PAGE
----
Remembrance in Mauthausen by Siegrid Fahrecker


Dear all,

I have been asked by Maria to say a few words/sentences. Why? I am not a historian, scientist or filmmaker - my name is Siegrid Fahrecker and I am the granddaughter of Anna Burger. She was born in Klosterneuburg in 1913 in poor circumstances. My grandmother had 5 children, my mother was the second-born. Her ever-increasing poverty drove her to steal and beg out of sheer desperation and not even that was enough to live on. She was considered a repeat offender, was even labeled a pest of the people. One darkening night, she stole blankets from a (store) display. So that the children had something to cover themselves with. She was seen, betrayed, arrested and sentenced to a year in prison (1940-1941). After serving her sentence, she was sent to Ravensbrück concentration camp instead of being freed. From then on, she was just number 6193 with the black square, which was for the so-called "asocials". She had to work in the tailor's shop, but that wasn't enough, as my grandmother was a pretty woman, she was also repeatedly taken to the festivities of the high lords. There is enough room for fantasy and reality. A former fellow prisoner's wife confirmed these statements to me. My grandmother was murdered by lethal injection on December 1943. I have made it my mission to no longer remain silent, to break through this stigma of the "asocial" and to give my grandmother (as well as many other people) back her name, her face and above all her dignity. Can it be right that people are treated like this because of poverty? NO it cannot and must not. For a never again - but right now it is a very close "never again" due to the cruel useless wars. Sometimes I ask myself - have people really learned so little from the wars? It is now our duty to stand here for a reminder and commemoration of a never again-never.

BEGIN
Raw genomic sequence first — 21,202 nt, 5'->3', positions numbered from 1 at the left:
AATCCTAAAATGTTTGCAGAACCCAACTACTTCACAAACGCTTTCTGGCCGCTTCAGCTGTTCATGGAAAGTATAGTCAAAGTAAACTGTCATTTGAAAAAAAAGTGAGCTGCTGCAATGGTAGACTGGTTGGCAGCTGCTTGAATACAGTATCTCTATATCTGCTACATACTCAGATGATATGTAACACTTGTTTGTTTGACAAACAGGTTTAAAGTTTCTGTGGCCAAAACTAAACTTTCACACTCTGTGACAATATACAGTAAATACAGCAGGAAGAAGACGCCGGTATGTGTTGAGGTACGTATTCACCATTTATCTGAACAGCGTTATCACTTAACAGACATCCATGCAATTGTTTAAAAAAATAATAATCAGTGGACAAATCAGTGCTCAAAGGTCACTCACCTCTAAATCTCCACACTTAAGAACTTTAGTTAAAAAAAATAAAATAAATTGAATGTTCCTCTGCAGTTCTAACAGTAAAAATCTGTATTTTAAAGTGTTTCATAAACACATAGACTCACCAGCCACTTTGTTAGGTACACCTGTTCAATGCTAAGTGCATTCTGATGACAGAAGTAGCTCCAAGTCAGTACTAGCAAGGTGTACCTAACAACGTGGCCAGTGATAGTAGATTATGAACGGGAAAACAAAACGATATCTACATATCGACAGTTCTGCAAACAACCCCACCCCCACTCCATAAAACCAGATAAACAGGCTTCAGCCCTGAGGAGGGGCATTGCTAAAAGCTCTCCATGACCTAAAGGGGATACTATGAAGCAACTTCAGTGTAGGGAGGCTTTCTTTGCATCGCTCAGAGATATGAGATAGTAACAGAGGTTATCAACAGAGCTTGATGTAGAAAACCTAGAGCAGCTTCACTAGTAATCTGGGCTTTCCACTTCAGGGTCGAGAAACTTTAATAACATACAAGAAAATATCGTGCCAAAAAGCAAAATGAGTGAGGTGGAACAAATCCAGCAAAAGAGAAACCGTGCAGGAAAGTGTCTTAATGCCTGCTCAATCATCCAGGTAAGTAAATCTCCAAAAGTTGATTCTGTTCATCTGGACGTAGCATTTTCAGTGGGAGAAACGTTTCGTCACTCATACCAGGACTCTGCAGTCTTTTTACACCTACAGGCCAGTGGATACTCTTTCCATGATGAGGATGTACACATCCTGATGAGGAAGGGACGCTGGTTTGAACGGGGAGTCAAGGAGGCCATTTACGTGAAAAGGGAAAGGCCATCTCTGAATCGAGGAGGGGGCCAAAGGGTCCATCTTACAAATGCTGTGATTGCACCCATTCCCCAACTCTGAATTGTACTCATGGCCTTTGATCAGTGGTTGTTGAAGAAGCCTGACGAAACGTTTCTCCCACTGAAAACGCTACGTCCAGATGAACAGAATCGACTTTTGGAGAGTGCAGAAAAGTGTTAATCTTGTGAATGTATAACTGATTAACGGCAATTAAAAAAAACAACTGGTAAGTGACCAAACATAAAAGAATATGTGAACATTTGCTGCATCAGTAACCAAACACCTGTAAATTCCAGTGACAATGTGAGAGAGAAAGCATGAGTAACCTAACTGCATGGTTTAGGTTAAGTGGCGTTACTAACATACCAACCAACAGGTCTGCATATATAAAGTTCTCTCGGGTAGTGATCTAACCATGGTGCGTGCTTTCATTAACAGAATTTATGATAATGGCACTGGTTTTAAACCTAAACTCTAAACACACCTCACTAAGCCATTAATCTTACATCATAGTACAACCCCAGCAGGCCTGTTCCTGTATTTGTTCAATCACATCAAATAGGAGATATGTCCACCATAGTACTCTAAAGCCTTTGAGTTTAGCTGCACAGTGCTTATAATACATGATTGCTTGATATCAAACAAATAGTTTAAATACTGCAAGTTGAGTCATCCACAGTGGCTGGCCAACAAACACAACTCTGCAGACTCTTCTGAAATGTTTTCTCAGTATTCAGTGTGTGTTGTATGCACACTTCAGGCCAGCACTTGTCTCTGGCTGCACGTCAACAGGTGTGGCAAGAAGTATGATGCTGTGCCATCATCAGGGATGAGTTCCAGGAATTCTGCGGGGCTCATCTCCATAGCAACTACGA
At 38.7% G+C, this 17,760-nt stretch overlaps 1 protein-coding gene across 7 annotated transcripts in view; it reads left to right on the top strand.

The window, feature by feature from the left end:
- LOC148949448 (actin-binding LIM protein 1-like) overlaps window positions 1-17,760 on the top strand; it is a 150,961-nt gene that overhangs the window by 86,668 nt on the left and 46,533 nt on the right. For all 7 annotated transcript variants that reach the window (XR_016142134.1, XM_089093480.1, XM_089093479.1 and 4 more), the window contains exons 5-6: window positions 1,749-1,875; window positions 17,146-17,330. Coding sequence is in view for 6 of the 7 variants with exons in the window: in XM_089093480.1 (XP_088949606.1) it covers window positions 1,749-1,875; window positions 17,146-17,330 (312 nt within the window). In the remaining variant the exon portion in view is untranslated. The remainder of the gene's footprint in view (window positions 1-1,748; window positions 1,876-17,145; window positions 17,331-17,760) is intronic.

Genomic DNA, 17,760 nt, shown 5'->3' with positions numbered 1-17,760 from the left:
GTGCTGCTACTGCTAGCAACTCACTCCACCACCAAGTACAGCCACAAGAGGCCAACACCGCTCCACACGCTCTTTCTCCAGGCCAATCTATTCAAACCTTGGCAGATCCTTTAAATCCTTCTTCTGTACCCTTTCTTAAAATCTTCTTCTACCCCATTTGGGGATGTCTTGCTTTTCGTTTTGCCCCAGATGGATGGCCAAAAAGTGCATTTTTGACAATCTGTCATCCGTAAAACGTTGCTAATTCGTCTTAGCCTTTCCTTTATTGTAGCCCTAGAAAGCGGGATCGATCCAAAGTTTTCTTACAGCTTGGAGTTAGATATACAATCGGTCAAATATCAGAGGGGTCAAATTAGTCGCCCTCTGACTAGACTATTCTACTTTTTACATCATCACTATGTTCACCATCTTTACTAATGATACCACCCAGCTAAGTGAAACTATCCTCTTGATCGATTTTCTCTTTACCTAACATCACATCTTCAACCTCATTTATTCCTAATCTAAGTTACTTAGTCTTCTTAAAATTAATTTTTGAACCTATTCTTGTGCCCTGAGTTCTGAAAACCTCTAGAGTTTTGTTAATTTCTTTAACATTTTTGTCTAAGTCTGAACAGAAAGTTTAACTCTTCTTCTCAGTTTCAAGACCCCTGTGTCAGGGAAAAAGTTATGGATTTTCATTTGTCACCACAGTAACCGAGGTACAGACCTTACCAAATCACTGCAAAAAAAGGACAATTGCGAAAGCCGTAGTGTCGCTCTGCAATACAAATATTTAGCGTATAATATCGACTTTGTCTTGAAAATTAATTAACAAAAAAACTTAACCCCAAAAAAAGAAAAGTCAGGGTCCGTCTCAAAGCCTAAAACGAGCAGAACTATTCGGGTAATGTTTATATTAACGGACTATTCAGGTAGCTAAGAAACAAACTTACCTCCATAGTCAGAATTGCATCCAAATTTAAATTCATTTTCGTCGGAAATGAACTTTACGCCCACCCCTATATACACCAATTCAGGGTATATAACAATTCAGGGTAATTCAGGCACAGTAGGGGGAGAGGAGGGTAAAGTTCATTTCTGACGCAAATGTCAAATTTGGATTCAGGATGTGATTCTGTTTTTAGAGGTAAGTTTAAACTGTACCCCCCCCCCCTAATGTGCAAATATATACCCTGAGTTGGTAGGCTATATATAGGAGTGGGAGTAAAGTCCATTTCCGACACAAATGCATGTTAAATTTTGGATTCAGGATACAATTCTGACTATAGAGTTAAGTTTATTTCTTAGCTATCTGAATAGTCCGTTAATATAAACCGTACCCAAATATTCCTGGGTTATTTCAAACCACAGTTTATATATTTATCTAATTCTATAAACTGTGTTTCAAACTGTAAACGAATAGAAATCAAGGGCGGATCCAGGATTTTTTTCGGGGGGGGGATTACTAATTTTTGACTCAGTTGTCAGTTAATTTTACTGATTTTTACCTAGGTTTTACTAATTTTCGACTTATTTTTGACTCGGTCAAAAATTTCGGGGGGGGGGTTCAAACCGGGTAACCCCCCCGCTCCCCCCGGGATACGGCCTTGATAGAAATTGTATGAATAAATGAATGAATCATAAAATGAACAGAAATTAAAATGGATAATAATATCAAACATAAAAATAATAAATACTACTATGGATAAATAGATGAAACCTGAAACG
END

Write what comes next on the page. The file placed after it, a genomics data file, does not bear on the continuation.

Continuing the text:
Thank you